AstraZeneca Plc’s cholesterol-reducer Crestor should be pulled from the U.S. market because some patients have experienced kidney damage and muscle destruction, the consumer group Public Citizen said.
The group sent a letter to U.S. Food and Drug Administration Commissioner Mark McClellan asking him to halt Crestor sales. Since the drug won approval in August, three U.S. patients developed kidney failure or muscle damage and one died, said Public Citizen, citing information from the FDA and other health agencies.
“The urgency of this petition is heightened by the fact that AstraZeneca is currently launching a major direct-to consumer advertising campaign to promote the drug,”Public Citizen’s director of health research, Sidney Wolfe, wrote.
More than a dozen products have been pulled from the U.S. market after Public Citizen asked the FDA to withdraw them, including the Rezulin diabetes drug and Redux diet pill, the Washington-based consumer group said.
One 39-year-old woman in the U.S. died while on Crestor, Public Citizen said. Wolfe’s letter also cites cases of complications outside the U.S.
AstraZeneca, the U.K.’s second-largest drugmaker, said in January that total sales of Crestor reached $41 million in its first full quarter on the U.S. market. That was less than half the amount some analysts, including at Credit Suisse First Boston, expected.
“We have been monitoring the safety of the product very carefully,” AstraZeneca Chief Executive Thomas McKillop said in an interview today before Public Citizen’s announcement. “We are absolutely confident that there is no issue of safety. So that is behind us, I think. We have a terrific drug, a very effective drug.”
German drugmaker Bayer AG removed its Baycol, a drug similar to Crestor, from the market worldwide in August 2001, citing increasing reports of side effects involving muscular weakness.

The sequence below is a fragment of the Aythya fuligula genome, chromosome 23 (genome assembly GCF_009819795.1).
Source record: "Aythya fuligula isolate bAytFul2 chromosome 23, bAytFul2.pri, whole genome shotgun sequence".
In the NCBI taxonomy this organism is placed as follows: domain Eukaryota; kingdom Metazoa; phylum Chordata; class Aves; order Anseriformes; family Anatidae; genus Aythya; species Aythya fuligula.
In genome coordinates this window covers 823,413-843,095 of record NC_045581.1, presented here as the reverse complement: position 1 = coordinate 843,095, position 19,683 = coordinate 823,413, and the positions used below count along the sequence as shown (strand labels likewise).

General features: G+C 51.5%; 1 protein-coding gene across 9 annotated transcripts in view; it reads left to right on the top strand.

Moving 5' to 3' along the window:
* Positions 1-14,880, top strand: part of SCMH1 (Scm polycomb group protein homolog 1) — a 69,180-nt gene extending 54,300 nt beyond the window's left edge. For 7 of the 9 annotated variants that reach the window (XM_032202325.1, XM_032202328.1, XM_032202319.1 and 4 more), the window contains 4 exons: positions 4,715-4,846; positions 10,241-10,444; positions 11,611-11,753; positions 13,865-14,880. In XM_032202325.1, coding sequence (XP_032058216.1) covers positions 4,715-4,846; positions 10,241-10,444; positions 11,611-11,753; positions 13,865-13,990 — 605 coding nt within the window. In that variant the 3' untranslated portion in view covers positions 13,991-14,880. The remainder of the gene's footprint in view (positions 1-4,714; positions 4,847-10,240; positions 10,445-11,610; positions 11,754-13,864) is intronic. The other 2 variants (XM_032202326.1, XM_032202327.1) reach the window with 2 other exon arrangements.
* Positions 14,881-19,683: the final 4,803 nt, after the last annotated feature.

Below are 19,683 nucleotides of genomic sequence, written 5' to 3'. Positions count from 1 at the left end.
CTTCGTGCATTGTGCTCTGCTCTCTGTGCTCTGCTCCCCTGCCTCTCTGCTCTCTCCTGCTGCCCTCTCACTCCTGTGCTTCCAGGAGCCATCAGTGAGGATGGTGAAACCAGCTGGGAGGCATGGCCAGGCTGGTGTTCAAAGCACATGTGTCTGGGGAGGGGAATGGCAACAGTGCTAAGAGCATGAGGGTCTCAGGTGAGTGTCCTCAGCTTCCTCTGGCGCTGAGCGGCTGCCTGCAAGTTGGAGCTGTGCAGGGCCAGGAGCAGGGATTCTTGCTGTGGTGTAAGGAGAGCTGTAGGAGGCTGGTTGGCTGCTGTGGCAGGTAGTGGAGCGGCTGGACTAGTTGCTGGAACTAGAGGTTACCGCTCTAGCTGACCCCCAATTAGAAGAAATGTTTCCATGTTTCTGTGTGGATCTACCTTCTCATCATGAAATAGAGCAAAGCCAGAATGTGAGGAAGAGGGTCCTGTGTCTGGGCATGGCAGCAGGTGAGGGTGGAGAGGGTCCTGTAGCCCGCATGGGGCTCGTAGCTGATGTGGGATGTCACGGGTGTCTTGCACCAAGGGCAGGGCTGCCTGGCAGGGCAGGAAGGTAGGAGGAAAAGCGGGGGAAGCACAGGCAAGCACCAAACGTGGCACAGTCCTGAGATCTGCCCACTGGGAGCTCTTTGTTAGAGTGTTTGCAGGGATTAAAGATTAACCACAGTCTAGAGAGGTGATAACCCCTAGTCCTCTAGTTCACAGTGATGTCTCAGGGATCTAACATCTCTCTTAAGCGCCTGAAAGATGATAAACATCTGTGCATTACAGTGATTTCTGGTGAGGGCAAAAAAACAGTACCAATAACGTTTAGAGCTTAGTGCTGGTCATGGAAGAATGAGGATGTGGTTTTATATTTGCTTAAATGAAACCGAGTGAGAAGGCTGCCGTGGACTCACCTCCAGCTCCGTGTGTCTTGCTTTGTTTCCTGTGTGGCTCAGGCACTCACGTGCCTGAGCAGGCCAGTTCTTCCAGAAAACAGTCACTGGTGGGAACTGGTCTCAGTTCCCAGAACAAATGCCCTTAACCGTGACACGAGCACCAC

Baycol and Crestor are part of a class of drugs known as statins, which work by hampering the liver’s production of cholesterol.reduce
All statins are associated with rare cases of a breakdown of muscle cells, called rhabdomyolysis. The condition can cause kidney damage and possible death when it overwhelms that organ’s ability to clean up the debris left by dead muscle cells.
The FDA told AstraZeneca in May 2002 that it would need to resolve the agency’s concerns about potential kidney and muscle risk before Crestor sales could begin in the U.S. Crestor’s FDA- approved label mentions abnormal kidney results detected in some patients taking the drug.
Public Citizen, which represents about 160,000 U.S. consumers, in July asked the FDA not to approve Crestor because of its potential for side effects. The FDA will consider Public Citizen’s new request and get back to the group after a review, FDA spokeswoman Laura Bradbard said.
“One million patients have taken Crestor to date worldwide and the post-marketing safety profile mirrors what we have seen in clinical data,” said Chris Major, a spokesman for London-based AstraZeneca.